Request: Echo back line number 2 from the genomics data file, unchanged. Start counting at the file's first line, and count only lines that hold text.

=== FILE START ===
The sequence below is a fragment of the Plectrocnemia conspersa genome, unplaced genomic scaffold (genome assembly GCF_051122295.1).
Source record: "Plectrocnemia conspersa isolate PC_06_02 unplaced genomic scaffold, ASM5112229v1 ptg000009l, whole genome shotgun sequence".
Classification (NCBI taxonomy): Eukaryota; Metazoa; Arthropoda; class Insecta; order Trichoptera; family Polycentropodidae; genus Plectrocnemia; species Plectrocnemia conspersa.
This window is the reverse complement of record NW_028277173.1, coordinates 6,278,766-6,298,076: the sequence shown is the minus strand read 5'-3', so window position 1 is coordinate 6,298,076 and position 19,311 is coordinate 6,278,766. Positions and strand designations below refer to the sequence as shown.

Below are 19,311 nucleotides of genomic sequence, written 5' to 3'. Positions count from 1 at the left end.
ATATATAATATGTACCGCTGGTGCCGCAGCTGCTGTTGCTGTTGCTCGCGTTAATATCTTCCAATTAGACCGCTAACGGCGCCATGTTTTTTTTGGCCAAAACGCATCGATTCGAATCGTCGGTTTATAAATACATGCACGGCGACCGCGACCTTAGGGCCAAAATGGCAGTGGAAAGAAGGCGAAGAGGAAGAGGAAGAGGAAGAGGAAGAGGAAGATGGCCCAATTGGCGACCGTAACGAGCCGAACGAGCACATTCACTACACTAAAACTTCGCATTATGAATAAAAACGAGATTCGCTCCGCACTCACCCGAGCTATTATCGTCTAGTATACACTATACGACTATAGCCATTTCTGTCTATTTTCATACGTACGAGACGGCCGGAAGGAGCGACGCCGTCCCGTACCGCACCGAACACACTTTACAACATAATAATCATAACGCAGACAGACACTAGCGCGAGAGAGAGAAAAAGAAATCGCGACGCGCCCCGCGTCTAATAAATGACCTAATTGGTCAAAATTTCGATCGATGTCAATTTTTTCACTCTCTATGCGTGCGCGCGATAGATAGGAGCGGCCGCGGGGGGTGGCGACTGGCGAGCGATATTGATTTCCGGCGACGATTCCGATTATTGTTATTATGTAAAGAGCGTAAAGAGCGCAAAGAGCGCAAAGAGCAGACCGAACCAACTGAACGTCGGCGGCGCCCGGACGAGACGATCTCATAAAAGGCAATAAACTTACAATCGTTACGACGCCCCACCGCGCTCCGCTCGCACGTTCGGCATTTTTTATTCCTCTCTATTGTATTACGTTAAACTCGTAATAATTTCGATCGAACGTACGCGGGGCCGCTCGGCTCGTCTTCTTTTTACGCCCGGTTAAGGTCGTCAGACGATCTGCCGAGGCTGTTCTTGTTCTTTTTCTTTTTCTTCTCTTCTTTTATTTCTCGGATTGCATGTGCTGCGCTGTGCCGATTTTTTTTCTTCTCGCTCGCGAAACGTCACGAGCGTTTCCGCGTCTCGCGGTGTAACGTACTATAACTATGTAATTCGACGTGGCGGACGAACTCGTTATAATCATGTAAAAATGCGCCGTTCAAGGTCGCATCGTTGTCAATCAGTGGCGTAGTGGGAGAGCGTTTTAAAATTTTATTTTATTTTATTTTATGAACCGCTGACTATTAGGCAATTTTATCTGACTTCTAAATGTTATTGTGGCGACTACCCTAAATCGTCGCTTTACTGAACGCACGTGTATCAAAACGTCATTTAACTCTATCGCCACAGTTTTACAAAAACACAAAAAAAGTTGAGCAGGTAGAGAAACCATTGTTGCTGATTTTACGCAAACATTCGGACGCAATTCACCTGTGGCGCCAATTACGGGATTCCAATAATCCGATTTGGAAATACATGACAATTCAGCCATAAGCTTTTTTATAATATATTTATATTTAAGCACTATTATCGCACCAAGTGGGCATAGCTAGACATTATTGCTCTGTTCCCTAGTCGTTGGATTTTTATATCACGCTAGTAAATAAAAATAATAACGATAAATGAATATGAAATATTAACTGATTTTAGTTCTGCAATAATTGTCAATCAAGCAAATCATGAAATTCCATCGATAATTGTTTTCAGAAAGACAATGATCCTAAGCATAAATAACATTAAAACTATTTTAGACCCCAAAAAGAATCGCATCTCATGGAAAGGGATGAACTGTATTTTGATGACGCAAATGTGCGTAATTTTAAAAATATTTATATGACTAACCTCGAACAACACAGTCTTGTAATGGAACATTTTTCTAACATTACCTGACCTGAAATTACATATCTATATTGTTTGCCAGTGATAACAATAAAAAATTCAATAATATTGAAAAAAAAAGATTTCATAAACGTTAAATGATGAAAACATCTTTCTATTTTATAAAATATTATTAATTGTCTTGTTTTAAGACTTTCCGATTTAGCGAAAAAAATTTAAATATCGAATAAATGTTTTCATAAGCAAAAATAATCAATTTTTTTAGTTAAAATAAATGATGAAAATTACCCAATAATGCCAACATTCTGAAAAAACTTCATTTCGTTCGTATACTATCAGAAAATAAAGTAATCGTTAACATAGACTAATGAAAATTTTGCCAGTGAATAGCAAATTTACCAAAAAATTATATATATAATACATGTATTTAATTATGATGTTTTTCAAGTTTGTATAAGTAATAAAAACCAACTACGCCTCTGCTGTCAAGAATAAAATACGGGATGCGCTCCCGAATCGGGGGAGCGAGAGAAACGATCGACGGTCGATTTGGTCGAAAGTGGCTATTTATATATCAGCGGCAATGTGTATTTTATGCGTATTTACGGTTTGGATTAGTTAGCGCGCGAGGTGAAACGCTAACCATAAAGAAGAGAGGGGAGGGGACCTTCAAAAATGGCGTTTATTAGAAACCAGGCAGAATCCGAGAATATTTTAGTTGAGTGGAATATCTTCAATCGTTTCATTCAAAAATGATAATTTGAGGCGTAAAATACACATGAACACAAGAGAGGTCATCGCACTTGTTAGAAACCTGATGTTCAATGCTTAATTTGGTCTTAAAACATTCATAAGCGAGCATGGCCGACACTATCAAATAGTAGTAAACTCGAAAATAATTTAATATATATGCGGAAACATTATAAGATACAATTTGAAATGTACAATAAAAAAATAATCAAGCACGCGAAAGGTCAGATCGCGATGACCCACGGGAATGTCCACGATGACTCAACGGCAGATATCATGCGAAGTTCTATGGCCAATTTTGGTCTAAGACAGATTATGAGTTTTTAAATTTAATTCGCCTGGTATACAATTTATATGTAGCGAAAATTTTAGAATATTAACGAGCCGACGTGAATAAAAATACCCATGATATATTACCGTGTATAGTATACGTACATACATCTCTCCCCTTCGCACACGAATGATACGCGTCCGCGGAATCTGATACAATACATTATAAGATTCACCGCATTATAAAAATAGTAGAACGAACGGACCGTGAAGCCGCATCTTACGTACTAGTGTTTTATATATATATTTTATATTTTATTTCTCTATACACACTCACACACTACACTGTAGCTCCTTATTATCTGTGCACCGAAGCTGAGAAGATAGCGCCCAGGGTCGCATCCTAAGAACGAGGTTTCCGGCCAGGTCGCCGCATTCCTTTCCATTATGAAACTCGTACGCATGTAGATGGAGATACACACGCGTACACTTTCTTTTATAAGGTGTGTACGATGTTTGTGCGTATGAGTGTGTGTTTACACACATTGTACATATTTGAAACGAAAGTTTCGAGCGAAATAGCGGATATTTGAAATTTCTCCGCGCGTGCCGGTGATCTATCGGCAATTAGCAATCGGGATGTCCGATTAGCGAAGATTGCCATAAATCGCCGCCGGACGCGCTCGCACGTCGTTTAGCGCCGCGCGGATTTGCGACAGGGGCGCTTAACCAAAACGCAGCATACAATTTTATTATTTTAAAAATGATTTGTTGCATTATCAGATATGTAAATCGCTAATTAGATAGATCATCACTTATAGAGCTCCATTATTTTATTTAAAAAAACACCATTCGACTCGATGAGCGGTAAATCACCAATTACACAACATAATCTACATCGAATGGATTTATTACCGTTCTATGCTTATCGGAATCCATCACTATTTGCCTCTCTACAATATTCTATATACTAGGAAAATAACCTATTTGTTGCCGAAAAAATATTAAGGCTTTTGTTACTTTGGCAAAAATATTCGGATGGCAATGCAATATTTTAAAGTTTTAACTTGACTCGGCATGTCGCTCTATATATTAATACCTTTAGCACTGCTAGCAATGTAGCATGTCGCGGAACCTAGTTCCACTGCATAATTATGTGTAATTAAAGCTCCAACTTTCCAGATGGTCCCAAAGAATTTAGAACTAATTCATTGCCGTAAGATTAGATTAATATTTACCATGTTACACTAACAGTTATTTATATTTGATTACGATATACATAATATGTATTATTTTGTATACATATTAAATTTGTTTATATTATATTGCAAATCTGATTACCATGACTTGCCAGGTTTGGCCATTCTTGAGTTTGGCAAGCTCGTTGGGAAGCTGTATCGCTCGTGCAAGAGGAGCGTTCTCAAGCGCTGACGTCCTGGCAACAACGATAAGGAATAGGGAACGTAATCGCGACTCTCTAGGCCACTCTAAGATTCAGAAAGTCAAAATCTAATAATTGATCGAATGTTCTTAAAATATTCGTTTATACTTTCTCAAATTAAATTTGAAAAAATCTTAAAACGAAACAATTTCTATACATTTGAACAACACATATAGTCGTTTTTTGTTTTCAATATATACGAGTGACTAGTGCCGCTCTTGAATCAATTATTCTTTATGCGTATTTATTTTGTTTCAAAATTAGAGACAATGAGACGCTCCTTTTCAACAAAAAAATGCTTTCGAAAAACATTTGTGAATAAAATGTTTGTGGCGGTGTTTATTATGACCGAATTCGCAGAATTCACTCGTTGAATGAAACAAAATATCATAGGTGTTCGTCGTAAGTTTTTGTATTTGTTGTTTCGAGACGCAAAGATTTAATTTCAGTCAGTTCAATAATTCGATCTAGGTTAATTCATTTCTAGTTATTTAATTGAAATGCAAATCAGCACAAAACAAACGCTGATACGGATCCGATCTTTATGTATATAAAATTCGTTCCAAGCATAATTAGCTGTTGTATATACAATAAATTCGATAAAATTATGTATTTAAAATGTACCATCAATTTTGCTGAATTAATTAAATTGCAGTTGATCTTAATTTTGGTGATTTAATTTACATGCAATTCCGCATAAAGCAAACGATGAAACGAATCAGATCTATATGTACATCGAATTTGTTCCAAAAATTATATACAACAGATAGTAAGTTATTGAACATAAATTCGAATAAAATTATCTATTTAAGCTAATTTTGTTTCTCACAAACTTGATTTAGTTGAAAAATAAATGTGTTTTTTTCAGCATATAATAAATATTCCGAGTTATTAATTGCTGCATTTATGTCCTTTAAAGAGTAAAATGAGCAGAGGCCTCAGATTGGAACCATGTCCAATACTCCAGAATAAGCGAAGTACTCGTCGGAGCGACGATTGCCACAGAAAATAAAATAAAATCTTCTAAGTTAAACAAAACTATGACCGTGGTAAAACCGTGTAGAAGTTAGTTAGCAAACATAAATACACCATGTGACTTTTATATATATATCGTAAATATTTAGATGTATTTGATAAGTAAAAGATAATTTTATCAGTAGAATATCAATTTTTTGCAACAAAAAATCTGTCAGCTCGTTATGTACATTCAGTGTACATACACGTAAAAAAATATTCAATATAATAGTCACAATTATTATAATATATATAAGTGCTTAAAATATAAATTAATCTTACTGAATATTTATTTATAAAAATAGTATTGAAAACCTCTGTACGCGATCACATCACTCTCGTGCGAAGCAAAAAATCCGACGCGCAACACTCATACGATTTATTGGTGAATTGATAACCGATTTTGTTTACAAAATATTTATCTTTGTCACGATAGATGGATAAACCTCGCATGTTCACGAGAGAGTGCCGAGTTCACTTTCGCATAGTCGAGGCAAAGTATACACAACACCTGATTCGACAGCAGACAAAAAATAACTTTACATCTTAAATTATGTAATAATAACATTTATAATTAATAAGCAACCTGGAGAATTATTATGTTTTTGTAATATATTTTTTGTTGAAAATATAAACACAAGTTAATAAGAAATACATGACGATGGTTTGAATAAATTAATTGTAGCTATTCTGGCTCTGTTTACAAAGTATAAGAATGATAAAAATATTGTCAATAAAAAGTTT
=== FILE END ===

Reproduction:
Source record: "Plectrocnemia conspersa isolate PC_06_02 unplaced genomic scaffold, ASM5112229v1 ptg000009l, whole genome shotgun sequence".